By any standard, Doddridge was a remarkable human being.  In a relatively short life span of 48 years (he died in Lisbon of pulmonary tuberculosis, having been sent by his congregation to recuperate), he accomplished a quantum of work and service that was exceptional.  The two colleges of Aberdeen University, Mareschal and King's (the college of William Watts), each conferred upon him the honorary degree of doctor of divinity, an honour unlikely in his own country because of his nonconformity.  He wrote more than 370 hymns and there are few hymn books today that do not contain several of his compositions.  He counted Isaac Watts, John Wesley and Dr Herring, Archbishop of Canterbury, among his friends, but Samuel Clarke, of St Albans, remained the friend of his age as well as his youth, "far above the casualties of time or variations of health or fortune".


Doddridge had passed to his rest in 1751, but in so far as Leicester Infirmary was concerned and even though he had been dead for six years before William Watts was appointed physician at Northampton, his influence was still very much alive for James Stonhouse (1716-95) and the hospital were still there.  The Dictionary of National Biography describes Stonhouse as, "formerly extremely licentious both in principles and practice, but a close friendship with Philip Doddridge led to his conversion". This was said to have been the result of a sermon preached by Doddridge at the funeral of one of Stonhouse's patients.  A professed churchman and a dissenter, "united in bonds I shall ever, hold sacred", is how Doddridge described their relationship, adding a note about "his readiness not only to oblige me by all the offices of politeness in common life, but also to favour with his constant attendance gratis, many very worthy though indigent persons whom I recommended to his care".’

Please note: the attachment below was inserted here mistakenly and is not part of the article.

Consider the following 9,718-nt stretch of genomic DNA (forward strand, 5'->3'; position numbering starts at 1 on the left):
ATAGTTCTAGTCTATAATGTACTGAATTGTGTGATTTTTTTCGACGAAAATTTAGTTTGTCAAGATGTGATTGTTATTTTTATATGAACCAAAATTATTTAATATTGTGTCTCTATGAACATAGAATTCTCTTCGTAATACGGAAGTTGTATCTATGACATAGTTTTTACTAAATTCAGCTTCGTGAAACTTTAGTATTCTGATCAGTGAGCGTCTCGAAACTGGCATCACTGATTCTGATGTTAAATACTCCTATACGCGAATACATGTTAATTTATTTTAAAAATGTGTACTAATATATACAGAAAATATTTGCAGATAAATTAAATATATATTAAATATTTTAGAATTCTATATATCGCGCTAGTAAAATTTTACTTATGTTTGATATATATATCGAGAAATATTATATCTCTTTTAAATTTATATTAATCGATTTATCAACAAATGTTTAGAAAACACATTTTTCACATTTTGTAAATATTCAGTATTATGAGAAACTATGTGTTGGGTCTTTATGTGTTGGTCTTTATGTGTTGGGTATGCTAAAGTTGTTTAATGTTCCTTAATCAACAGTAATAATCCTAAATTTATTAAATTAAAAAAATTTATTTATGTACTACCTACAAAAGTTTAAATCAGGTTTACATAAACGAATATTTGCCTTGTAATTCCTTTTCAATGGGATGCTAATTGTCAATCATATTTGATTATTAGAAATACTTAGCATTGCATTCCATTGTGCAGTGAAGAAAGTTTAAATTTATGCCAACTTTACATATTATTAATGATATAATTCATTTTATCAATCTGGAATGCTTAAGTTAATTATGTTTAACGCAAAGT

Pages 5-6 & 7-9


Transcribed by N Harrison    8 Sep 2012